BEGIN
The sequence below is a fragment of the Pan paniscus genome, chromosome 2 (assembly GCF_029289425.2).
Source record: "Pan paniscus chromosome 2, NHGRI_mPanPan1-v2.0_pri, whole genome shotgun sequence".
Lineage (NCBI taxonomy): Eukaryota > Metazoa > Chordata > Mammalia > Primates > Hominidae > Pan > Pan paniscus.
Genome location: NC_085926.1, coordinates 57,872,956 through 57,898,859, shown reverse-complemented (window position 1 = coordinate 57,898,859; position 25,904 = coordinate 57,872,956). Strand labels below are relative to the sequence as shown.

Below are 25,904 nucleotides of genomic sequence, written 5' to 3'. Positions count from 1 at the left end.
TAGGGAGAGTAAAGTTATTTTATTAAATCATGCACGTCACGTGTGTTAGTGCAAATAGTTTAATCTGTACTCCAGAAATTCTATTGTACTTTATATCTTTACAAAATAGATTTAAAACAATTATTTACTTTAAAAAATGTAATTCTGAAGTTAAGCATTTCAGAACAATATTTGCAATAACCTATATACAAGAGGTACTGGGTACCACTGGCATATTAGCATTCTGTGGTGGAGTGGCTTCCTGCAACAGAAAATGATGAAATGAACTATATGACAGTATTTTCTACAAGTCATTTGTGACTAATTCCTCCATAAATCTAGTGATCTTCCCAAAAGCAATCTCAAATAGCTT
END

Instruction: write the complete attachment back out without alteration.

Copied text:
The sequence below is a fragment of the Pan paniscus genome, chromosome 2 (assembly GCF_029289425.2).
Source record: "Pan paniscus chromosome 2, NHGRI_mPanPan1-v2.0_pri, whole genome shotgun sequence".
Lineage (NCBI taxonomy): Eukaryota > Metazoa > Chordata > Mammalia > Primates > Hominidae > Pan > Pan paniscus.
Genome location: NC_085926.1, coordinates 57,872,956 through 57,898,859, shown reverse-complemented (window position 1 = coordinate 57,898,859; position 25,904 = coordinate 57,872,956). Strand labels below are relative to the sequence as shown.

Below are 25,904 nucleotides of genomic sequence, written 5' to 3'. Positions count from 1 at the left end.
TAGGGAGAGTAAAGTTATTTTATTAAATCATGCACGTCACGTGTGTTAGTGCAAATAGTTTAATCTGTACTCCAGAAATTCTATTGTACTTTATATCTTTACAAAATAGATTTAAAACAATTATTTACTTTAAAAAATGTAATTCTGAAGTTAAGCATTTCAGAACAATATTTGCAATAACCTATATACAAGAGGTACTGGGTACCACTGGCATATTAGCATTCTGTGGTGGAGTGGCTTCCTGCAACAGAAAATGATGAAATGAACTATATGACAGTATTTTCTACAAGTCATTTGTGACTAATTCCTCCATAAATCTAGTGATCTTCCCAAAAGCAATCTCAAATAGCTT